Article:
The others barely gave him a glance; instead, they just stared at me in openmouthed wonder. One of the cameramen tried his camera, but it wouldn’t work. No surprise there, since I was using all its juice.
“Are you guys seeing this?” asked Ray quietly, awe in his voice. Surprisingly, there was little fear.
The cameramen nodded, but Ray didn’t notice them; instead, he moved bravely forward and reached out a hand. He gently touched my shoulder.
“So cold,” he whispered.
I noticed something glowing in his eyes, something dead center in his pupils. I realized that something was me. It was my reflection. My reflection.
I’m real, I thought.
“You were shot in the head,” he said, speaking in low tones, as if afraid he might scare me away. “And the neck and chest. All over. Someone killed you.”
I nodded, wondering if he could see me nod.
“Who shot you?” he asked.
I shook my head. He didn’t need to know that. It wasn’t his business, and there was still much I needed to work out with the boy, let alone the brother who killed me.
“Okay, so you don’t want to talk about it. I get it. Can I touch you again? I don’t want to be rude; I’m not sure what the etiquette is here.”
I smiled and nodded. He smiled, too, and gently ran his open hand along my upper arm. When he pulled his hand away, he shivered and said, “Wow, what a rush.”
I heard voices from outside the sanctuary. People were coming.
“You gave my friend quite a fright,” said Ray.
I nodded gravely. I felt bad.
“He can be a bit of a jerk sometimes, I know,” Ray said. “But he’s a good guy. He helped get me this job, you know.”
We looked at each other some more. The power from the two cameras was nearly depleted, which meant I was running out of energy. Already, I felt myself fading.
“Hey, you’re disappearing,” he said. “Was it something I said?”
I shook my head. The voices were now just outside the double doors that connected the cathedral to the school. Ray looked over his shoulder at the sounds.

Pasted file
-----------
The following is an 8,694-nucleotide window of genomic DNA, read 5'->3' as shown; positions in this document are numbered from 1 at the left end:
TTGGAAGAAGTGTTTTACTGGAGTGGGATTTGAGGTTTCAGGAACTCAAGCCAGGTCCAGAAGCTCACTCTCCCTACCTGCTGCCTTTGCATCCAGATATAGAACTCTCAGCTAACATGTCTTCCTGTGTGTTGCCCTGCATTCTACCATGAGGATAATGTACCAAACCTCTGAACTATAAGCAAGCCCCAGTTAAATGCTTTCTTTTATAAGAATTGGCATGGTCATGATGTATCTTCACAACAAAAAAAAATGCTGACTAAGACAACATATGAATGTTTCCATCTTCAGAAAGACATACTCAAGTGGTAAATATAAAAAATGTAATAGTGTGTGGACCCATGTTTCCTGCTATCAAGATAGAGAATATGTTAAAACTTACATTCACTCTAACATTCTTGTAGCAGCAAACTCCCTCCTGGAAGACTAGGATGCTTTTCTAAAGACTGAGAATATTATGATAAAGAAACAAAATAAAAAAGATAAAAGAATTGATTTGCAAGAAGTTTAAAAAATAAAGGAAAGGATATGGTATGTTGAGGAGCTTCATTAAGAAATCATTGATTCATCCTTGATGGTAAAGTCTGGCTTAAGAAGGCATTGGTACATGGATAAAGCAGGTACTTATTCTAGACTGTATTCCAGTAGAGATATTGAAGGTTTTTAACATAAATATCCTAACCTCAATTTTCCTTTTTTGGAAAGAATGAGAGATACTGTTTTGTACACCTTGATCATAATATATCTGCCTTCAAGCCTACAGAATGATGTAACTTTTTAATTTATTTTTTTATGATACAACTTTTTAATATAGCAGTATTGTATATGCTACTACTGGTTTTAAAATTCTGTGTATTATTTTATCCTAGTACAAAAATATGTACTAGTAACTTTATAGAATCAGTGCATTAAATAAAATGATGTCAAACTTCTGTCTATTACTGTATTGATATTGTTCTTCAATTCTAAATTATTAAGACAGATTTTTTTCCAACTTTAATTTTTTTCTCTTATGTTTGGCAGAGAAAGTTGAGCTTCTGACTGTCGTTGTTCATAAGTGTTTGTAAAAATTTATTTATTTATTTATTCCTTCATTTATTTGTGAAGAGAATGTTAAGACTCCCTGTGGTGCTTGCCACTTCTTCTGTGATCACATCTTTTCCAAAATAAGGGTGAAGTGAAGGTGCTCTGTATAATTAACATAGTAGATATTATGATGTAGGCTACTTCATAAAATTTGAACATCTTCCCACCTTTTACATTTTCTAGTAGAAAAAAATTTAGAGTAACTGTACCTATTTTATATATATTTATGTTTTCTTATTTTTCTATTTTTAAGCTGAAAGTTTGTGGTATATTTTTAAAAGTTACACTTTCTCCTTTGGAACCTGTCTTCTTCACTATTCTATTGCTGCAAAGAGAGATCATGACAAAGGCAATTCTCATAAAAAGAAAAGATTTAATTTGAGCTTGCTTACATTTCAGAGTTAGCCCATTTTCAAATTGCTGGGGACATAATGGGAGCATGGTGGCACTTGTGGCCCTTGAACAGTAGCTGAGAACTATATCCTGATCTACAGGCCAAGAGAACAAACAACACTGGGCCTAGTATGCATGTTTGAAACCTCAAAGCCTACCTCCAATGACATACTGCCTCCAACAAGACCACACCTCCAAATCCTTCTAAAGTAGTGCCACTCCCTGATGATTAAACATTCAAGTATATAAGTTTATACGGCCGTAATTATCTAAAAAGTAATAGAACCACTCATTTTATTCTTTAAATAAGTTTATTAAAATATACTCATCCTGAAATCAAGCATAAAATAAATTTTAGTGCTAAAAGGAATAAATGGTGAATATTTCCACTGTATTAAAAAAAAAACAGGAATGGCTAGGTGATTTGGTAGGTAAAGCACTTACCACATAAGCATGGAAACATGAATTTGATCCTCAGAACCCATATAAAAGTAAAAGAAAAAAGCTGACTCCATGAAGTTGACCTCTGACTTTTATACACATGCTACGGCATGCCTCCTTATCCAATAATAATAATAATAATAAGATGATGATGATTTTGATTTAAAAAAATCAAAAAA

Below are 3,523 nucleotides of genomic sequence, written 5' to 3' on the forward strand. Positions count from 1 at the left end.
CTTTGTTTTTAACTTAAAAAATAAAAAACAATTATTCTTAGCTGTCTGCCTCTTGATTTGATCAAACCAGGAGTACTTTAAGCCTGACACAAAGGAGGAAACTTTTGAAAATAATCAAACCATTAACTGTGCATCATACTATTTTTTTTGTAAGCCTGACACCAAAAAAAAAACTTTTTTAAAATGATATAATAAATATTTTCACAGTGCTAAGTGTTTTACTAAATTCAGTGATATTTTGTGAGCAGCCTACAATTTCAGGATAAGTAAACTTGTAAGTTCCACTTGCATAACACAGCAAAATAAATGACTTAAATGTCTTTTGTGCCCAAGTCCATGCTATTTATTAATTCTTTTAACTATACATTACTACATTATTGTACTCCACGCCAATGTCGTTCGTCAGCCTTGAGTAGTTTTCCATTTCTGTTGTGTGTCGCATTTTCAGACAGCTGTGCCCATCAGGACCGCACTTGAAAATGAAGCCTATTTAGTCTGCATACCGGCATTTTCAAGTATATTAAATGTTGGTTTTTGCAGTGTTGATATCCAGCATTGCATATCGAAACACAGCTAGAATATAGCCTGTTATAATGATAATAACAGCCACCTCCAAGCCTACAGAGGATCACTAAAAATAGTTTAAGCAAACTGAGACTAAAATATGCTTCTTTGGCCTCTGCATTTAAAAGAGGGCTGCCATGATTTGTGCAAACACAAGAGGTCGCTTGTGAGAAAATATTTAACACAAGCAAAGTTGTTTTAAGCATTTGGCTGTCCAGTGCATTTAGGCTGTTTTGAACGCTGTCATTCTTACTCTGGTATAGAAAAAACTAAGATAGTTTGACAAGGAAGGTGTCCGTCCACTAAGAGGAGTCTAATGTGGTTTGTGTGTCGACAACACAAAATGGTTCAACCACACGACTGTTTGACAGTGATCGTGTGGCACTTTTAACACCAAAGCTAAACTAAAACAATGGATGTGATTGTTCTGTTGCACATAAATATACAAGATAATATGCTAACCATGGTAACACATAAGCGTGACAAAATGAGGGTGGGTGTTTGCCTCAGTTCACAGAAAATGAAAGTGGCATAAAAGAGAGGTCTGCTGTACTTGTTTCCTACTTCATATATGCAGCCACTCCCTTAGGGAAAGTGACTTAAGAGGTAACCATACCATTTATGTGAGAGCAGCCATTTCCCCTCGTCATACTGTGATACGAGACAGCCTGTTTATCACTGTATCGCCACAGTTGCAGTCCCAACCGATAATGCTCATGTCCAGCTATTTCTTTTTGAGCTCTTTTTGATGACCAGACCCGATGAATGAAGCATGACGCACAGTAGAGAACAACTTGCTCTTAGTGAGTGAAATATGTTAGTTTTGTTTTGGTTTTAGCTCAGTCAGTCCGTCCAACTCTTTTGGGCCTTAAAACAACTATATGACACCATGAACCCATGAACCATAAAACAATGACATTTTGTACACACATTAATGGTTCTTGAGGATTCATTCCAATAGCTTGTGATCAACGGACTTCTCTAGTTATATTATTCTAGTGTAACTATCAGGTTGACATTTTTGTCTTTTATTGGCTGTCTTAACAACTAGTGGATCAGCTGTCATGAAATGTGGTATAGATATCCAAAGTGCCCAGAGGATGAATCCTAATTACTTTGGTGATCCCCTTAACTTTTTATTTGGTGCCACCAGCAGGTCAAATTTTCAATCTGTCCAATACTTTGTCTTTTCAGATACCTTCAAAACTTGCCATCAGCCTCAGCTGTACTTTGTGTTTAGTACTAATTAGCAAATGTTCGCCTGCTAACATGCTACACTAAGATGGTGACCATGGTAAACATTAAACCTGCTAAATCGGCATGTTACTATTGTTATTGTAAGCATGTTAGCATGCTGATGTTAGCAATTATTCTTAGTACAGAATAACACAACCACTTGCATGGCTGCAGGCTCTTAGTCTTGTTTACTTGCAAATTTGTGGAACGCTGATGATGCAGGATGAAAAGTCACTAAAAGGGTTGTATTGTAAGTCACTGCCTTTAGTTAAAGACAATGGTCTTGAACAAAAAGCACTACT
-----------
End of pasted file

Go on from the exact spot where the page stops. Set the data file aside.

“They’re coming,” he said, and when he looked back, I was already gone. But not really. I was still standing there before him. Behind him, the two cameramen gaped at the whole scene in wide-eyed wonderment.
And just as the doors burst open, Ray leaned forward and whispered directly into my ear, “You do not belong here, James. It’s time for you to go home.”
He stepped back and smiled, and I stood there utterly stunned as people and cameras flooded into the nave, led by a very pale Ponytail.
It was after dawn by the time the film crew finally packed up and left.
The principal was the last to leave. She looked tired and beaten down, and I didn’t blame her. It had been a hell of a night, and I certainly hadn’t helped things by scaring Ponytail half to death. I still felt bad for him. He didn’t deserve that.
I was alone. Jacob was off playing in one of the classrooms. It was the weekend, so he would be playing alone. Early-morning light filtered down through the many stained-glass windows, casting a kaleidoscope of colors across the pews. I liked the display of colors and could watch them all morning long, which I often did.